We arrived back in Miami early Friday morning. There were two ways you could leave the ship. If you carried your bags, you would leave when your deck was called. If you tagged your bags, they were picked up the night before and you would leave when your tag number was called. Below you can see the hallway with tagged bags. There were 2000 people leaving the ship, and it took less than two hours to have them all disembark. The cruise line wants them off fast because that afternoon they would be boarding a new set of passengers, setting sail for the Bahamas late in the day.
Probably the cheapest way to take a cruise is to fly in the morning of departure, take a taxi to the ship (I was told that the Carnival shuttle was actually more expensive than a taxi), and when leaving, schedule a flight on the same day that the ship returned to port. We did not do that. We came two days early so we could have adventures before the cruise and left the morning after docking. That substantially increased our expenses. The cost of the cruise itself plus the automatic gratuities are only part of the expense. The costs of getting to and from the ship can easily cost as much. And then there is the spending that people do while on the ship, which for some people is probably as big as the other two together.

On Saturday we got up before sunrise and took a free motel shuttle (actually, it was not free--it was part of the price of the room) to the airport. I got a window seat, anticipating watching the country pass below me. However, we almost immediately rose above the clouds. When we were over Northern Indiana, I looked out the window to search for Rensselaer, and the picture below shows what I could see.
 We landed, retrieved our luggage and car, and drove away from Midway Airport. Less than an hour later we were back again in Indiana.

Wednesday, December 19, 2012

Construction update 12-18-2012

The biggest change I missed while I was on my snow bird adventure was the start of construction on the duplex at Clark and Vine. The walls are up, the roof is mostly on, and a new sidewalk has been poured.
 A bit to the north a building that had had an open end for weeks and that I thought was getting ready for demolition has a new front.
 And a bit to the south, there is work that probably is related to the 69K electrical line that has been installed from the Melville substation to the power plant.
 The court house roof is not quite finished, but trucks are taking away equipment and supplies from the construction compound where the old jail used to stand.
 The bright copper strips stand out. In a few years they will turn greenish and be much less noticeable.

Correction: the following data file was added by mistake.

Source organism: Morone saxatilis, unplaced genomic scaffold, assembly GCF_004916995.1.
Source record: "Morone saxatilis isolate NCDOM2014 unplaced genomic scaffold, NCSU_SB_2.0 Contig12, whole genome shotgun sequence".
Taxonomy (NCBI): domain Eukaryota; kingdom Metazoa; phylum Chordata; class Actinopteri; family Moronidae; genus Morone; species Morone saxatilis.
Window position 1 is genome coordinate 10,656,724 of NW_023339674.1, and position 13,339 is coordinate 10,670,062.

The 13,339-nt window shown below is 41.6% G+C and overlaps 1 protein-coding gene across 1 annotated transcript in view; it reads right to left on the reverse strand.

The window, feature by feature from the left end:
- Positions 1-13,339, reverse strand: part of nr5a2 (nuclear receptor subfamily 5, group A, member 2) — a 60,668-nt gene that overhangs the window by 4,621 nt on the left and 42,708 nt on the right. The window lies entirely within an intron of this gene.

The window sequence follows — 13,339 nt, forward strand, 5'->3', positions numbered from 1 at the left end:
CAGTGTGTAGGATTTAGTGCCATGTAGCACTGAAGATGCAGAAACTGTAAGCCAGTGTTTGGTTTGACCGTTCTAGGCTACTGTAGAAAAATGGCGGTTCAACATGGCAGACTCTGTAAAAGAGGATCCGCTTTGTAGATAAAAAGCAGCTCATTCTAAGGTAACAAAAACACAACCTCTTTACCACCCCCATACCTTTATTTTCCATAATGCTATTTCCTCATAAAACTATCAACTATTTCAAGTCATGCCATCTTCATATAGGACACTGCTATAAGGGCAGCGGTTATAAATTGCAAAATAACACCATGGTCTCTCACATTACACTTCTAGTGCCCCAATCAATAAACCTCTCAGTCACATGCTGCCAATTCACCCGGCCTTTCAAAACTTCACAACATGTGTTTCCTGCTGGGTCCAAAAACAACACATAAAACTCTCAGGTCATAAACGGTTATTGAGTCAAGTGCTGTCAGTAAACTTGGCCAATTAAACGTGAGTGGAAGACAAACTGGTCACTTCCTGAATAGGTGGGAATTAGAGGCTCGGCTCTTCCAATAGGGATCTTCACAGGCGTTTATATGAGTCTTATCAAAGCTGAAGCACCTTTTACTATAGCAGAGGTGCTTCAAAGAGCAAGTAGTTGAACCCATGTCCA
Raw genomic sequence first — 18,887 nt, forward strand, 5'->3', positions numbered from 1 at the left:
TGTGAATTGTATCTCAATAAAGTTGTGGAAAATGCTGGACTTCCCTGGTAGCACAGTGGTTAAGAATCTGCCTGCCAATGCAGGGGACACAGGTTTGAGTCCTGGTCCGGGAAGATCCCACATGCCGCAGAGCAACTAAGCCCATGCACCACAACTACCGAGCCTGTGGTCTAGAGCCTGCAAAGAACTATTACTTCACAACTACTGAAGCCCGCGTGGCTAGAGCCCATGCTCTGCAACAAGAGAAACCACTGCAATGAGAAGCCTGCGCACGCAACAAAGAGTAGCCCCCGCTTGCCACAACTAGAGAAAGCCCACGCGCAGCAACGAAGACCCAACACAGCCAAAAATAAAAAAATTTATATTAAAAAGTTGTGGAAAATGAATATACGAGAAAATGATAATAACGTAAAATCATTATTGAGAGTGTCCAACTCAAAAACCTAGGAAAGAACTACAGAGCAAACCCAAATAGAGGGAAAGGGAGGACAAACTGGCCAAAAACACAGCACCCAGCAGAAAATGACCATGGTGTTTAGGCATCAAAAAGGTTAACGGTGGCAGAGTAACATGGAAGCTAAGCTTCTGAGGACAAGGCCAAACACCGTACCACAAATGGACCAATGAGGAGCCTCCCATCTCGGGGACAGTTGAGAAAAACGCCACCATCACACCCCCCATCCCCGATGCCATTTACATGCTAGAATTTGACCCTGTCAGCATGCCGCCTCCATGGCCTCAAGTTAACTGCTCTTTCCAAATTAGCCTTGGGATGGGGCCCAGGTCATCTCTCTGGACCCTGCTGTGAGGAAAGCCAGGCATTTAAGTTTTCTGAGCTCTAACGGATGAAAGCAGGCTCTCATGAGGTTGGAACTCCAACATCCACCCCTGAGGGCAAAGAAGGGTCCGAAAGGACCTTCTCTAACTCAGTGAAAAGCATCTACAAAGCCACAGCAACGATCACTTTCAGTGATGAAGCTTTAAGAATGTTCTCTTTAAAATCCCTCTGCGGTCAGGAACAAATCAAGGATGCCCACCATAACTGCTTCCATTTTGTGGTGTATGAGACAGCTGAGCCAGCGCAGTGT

The Tractor Supply building is getting an entry-way roof, and the parking lot has a layer of asphalt.
The Louck medical building appears to be complete on the outside.

 I do not think I have a recent picture of the building trades house on Vine. It is almost complete on the outside and the students were busy on the inside.
It is good to be working inside. The weather forecast for Thursday is for falling temperatures and a taste of real winter.

Tuesday, December 18, 2012

Snow bird adventures (part 2)

As mentioned yesterday, I was recently in Florida on a snowbird adventure. The main part of that adventure was four days on a cruise ship. I had never been on a cruise ship before and did not know what to expect.

We left from the Port of Miami, where cruising is big business. If you are a veteran of cruise ship trips, you probably will recognize the distinctive stack as that of the Carnival line.
We opted for a room with a window because it did not cost too much more than an interior room without a window. Cost was important in many decisions, especially on when to go. The weeks in early December are a down time for the cruise business and hence it is a time when prices are discounted. Also influencing price is the deck. The higher up on the ship, the more the room costs. An advantage of a higher deck is that they disembark the ship before the lower decks and supposedly the view is better. I rather enjoyed our view close to the water.
For the really great deals for cruises, you need to live in Florida. The cruise lines offer special deals to Floridians to fill empty rooms.

Every day there was towel art in our room. One of the programs on the ship was an introduction to making these creations from towels. I went, but my elephant did not look nearly as nice as this one.